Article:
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Magyar-Russell, Gina, Ph.D.

Dr. Magyar-Russel

Psychosomatic Medicine Group
Cardiac Psychology Service
Johns Hopkins Bayview Medical Center

Main Office Address

Department of Psychiatry and Behavioral Sciences
Johns Hopkins Bayview Medical Center
5300 Alpha Commons Blvd, Rm 456A
Baltimore, MD 21224

Phone: 410-550-7812
Fax: 410-550-1407





University of Michigan



Bowling Green State University


Pre-Doctoral Internship

University of Wisconsin


Doctor of Philosophy

Bowling Green State University

2005-2007Postdoctoral FellowshipJohns Hopkins School of Medicine

Professional Interests

My professional interests focus on two areas of study and practice:

  1. 1. Conducting research that has clinical applicability and contributes to a better understanding of a) psychological adjustment following cardiac events, b) the mechanisms linking mood (anxiety and depression) with physiological outcomes for patients with cardiovascular disease (CVD). I focus my clinical practice on providing cognitive-behavioral and other psychotherapeutic services for patients with cardiovascular disease suffering from depression or anxiety.
  2. 2. Conducting research that furthers the understanding of the role that religion and spirituality (R/S) may play in coping with adverse life events with particular emphasis R/S coping with health problems. I also integrate R/S into my practice of psychotherapy with patients when applicable. 

Selected Publications

Thombs BD, Magyar-Russell G, Bass EB, Stewart KJ, Tsilidis KK, Bush DE, Fauerbach JA, McCann, UD, Ziegelstein RC. (2007). Performance characteristics of depression screening instruments in survivors of acute myocardial infarction:  Review of the evidence.  Psychosomatics 48(3), 185-194.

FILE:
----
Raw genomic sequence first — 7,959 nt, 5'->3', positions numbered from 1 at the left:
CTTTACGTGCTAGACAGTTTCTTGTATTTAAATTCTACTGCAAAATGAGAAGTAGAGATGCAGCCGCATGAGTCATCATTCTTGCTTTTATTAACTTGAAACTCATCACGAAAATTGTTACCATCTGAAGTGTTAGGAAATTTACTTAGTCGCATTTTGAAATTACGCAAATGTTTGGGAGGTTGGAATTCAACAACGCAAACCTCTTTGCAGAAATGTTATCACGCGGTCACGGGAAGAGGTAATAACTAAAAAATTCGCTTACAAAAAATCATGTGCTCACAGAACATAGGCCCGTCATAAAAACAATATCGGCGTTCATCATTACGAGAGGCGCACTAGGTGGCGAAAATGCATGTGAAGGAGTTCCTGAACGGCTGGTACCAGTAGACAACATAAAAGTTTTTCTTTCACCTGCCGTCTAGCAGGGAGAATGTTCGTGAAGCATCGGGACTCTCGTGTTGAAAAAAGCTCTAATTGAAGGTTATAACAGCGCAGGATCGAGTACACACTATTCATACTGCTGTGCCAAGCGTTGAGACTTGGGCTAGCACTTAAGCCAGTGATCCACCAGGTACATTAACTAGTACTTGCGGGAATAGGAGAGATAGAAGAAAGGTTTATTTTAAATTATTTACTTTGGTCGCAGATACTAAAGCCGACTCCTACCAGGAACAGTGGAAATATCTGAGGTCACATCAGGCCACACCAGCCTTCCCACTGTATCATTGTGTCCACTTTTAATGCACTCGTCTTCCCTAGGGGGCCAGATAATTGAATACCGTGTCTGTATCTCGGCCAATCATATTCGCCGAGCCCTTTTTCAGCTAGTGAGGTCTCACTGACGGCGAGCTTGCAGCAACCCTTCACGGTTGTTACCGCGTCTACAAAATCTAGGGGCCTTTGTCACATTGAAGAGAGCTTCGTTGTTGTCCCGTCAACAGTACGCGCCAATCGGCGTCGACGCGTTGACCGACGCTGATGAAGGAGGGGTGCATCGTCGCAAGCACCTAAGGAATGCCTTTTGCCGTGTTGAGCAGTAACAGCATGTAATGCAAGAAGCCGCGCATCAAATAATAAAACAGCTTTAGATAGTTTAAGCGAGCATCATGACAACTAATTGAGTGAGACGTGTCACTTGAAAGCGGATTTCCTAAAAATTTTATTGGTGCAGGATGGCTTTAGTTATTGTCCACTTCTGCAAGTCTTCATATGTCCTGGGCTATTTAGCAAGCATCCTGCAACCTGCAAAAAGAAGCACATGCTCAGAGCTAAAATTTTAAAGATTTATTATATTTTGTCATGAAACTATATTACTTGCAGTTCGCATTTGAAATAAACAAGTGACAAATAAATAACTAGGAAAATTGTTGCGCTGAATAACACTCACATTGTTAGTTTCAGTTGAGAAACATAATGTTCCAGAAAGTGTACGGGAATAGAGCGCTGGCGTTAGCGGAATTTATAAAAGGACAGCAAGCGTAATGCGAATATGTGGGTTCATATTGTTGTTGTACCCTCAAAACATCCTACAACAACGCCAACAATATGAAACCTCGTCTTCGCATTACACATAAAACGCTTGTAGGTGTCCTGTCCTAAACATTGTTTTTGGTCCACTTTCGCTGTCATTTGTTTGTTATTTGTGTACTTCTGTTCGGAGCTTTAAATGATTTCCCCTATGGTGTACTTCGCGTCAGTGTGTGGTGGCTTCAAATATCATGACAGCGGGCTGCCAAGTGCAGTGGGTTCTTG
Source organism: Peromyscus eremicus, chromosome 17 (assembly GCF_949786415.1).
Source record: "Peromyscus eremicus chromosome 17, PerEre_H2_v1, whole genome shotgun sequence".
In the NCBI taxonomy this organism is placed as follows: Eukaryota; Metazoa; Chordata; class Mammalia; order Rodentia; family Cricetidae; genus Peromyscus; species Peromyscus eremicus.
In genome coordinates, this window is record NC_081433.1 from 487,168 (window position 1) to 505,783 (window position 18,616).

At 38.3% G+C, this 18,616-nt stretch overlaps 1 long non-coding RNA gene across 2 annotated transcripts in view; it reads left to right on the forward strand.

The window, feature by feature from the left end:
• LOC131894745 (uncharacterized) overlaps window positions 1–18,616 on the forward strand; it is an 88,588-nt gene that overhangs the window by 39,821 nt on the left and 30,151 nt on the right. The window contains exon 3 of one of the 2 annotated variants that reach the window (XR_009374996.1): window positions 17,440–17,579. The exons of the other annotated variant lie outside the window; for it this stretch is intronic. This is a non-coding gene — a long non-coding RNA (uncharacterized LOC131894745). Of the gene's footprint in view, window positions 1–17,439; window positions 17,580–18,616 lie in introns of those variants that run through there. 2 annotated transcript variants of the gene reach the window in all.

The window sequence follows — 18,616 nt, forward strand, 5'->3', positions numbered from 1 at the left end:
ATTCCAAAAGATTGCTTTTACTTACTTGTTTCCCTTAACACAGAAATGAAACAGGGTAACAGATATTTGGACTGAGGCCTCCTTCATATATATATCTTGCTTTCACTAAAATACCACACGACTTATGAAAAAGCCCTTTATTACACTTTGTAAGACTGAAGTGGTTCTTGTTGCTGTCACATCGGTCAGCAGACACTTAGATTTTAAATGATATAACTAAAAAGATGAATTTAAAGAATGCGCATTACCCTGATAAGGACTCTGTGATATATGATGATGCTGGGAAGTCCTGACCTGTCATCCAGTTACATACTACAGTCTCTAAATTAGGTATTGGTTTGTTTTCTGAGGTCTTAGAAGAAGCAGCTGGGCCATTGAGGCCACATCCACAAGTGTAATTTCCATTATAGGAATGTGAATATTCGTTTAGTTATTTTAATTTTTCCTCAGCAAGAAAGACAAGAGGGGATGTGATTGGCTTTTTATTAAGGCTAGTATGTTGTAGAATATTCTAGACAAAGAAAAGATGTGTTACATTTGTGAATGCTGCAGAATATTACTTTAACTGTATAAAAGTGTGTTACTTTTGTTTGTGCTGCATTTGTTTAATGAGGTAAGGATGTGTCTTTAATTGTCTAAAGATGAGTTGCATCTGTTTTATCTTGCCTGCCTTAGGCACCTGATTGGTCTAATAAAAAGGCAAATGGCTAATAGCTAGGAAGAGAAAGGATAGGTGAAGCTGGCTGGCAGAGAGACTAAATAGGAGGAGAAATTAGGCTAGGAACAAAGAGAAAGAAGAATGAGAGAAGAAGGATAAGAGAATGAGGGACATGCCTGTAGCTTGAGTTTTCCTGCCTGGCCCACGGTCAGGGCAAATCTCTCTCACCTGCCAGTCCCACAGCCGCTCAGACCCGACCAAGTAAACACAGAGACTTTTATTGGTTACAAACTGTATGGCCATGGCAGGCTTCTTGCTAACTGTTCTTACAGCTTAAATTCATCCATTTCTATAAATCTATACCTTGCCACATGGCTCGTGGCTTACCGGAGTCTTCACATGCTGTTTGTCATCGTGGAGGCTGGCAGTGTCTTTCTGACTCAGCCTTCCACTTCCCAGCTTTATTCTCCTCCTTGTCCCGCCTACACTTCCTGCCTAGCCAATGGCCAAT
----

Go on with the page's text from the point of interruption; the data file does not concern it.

deLateur BJ, Magyar-Russell G, Bresnick MG, Bernier, FA, Ober MS, Krabak, BJ, Ware, L, Hayes MP, & Fauerbach JA. (2007). Augmented exercise in the treatment of deconditioning from major burn injury. Archives of Physical Medicine and Rehabilitation, 88(12), S18-S23

Magyar-Russell, G & Pargament, KI (2006). The darker side of religion: Risk factors for poorer health and well-being. In P. McNamera (Ed.), Where God and man meet. How the brain and evolutionary studies alter our understanding of religion, Vol. III, Psychology of Religious Experience (pp. 91-117). Westport, CT: Praeger Publishers.

Esselman PC, Thombs BD, Magyar-Russell G, Fauerbach JA. (2006). Burn rehabilitation:  State of the science. Am J Phys Med Rehabil (85), 383-413.

Pargament, KI, Magyar, GM, Benore, E, & Mahoney, A. (2005). Sacrilege:  A study of sacred loss and desecration and their implications for health and well-being in a community sample. Journal for the Scientific Study of Religion, 44 (1), 59-78.


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